April 22, 2024

The Van Pelt – Live in Leeds 2023 – “and you never felt more alive / than when the priest came to read you your rites”

Live at Wharf Chanbers, Leeds 16th March 2023

It’s a strange one tonight – lots of forty-somethings, here to welcome a minor cult band that took up hours on their Walkmans and CD players in the mid-nineties in their teenage bedrooms – but there’s a new album out tomorrow and they’ve only heard a couple of the songs. Happily soaking it up, the handful of new songs aren’t ignored, though a selection of the oldies get an excited reception.

We knew it would be a mix and the band spell that out by opening with ‘Let’s Make A List’, a chatty meander from the first album then going straight to a song from three decades later. That stand-out second track was the superb ‘Image Of Health’ from the new album, with chiming guitar dual, twined vocals and propulsive bass, allied to the chorus: “and you never felt more alive / than when the priest came to read you your rites”. It highlighted the ringing guitar figures, played on very thin strings and chiming in an Edge-like way.

Throughout, the bass is solid and thrusting – perhaps it couldn’t be anything else, taking centre-stage. Apparently Chris Leo doesn’t like that spot. Stage right, his vocals, narrating the pieces are always a feature but more a part of a sound than distinct words live, getting lost in the mix. Not to worry; a good half the sold-out crowd know most of the words anyway. Elsewhere, ‘Artists and Merchants’ is as much a martial march as on record, and ‘Old Souls’ a deep rubbery, bass-led wander. Much of the newer material is a bit more intense than previously, like ‘Grid’, rattling crazily through the random hurtle they remember from the nineties.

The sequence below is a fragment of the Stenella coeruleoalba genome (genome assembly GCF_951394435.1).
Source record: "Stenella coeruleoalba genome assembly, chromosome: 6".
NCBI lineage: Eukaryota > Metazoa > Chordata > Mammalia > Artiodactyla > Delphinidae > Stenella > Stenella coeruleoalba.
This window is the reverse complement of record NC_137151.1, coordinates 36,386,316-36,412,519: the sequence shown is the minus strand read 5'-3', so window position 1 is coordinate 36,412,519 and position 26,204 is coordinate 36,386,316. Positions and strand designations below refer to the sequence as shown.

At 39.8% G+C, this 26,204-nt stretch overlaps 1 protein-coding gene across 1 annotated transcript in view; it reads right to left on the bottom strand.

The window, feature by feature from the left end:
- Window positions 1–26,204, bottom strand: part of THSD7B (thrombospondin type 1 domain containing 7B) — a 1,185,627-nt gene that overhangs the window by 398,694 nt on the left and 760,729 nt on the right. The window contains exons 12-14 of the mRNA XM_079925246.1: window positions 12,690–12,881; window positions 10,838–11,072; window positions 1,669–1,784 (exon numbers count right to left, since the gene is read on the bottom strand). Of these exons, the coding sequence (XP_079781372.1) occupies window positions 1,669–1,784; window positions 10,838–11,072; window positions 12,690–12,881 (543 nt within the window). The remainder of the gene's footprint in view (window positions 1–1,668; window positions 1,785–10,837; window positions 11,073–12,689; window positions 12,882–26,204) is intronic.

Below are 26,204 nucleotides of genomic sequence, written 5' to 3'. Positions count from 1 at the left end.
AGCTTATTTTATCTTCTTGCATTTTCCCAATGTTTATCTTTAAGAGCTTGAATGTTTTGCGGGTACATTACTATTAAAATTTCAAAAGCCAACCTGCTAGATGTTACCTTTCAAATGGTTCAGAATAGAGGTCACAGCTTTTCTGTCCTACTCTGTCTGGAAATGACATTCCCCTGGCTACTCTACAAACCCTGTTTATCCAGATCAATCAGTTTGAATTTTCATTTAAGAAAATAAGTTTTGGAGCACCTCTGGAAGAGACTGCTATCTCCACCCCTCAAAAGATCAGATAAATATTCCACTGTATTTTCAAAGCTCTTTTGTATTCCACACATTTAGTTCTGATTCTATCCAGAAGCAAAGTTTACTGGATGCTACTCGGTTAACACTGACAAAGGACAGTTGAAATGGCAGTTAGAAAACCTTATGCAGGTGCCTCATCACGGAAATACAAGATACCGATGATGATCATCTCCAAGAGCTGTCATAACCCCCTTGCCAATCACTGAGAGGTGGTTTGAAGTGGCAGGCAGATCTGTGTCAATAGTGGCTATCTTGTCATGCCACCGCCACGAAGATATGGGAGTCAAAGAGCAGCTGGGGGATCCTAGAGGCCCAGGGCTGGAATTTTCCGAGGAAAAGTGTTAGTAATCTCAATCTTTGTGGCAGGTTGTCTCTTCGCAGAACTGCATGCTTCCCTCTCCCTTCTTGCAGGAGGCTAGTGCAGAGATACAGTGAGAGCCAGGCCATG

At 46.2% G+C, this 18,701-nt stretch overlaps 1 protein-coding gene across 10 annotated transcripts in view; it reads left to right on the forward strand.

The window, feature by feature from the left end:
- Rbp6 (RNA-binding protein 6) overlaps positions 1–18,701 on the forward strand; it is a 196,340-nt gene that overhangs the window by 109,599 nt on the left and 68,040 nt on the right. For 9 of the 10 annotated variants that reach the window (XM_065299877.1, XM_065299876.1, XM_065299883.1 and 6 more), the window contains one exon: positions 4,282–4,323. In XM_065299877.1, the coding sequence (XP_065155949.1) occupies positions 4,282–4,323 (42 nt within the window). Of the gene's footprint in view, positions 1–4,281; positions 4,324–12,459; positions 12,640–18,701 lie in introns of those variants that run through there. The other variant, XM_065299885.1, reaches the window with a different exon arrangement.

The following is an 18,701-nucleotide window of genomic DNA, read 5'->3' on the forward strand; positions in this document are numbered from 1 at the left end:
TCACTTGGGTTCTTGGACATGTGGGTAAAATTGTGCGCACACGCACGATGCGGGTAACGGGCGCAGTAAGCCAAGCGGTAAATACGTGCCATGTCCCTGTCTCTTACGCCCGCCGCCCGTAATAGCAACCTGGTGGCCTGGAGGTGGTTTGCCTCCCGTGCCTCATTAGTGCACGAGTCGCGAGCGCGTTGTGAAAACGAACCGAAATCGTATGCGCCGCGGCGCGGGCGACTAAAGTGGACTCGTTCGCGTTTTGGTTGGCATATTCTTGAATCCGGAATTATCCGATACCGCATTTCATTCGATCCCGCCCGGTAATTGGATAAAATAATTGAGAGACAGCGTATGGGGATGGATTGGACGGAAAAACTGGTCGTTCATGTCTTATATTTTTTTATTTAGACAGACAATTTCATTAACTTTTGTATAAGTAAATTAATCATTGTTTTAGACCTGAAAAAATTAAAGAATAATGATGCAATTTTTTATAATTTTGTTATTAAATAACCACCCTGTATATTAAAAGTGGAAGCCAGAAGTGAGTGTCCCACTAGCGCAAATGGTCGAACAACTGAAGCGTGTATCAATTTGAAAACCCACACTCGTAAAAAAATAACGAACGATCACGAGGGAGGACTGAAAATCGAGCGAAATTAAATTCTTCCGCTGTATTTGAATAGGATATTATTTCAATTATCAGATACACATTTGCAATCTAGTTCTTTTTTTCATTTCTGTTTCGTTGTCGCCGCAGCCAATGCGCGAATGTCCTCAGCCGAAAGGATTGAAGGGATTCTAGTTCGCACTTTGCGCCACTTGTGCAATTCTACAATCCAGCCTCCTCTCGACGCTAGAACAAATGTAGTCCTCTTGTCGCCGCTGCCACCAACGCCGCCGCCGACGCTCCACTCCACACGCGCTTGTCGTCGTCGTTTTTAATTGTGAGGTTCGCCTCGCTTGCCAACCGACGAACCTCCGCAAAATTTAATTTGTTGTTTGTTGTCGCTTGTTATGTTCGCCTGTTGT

We hear a fistful of tracks from each of the earlier albums and get the mix – from the pensive ones to the frantic rush and energy. The sound is rich, with the stylish guitar figures, the personal vocals and the deep slid bass. It’s a relaxed hour, with a happy and chilled audience in Leeds’ friendliest (but darkest) venue. “What have you been up to?” someone asks from the floor and Barry London replies “kids, jobs, Covid, sort-a-thing” – “oh and Chris has a wine store now”. Life moves on and instead of a ‘hits’ revival, the band bring old and new here, the new being a reflection and reinvention of their past. It’s all very welcome and the band don’t even bother leaving the stage at the end of the set, preferring to linger and then slowly agree to play a few more without any of that shouting and stamping. Just as well – Wharf Chambers doesn’t have a backstage to lurk in.

The first ‘encore’ is ‘Did We Hear The Same Song’, doing a waltz time, tripping beat and the others, the beloved older material. And, with that, the band head for the merch table to chat and sign stuff. It’s been a new discovery for some, a renewed celebration for others and, for some, a puzzle as to why the band aren’t better known.

Special mention goes to Objections, the openers – two of Leeds legends, Bilge Pump, and Claire Adams on inventive bass. Full of verve, the band combine post-punk bass sounds with jagged guitar and produce something well-worth revisiting regularly.

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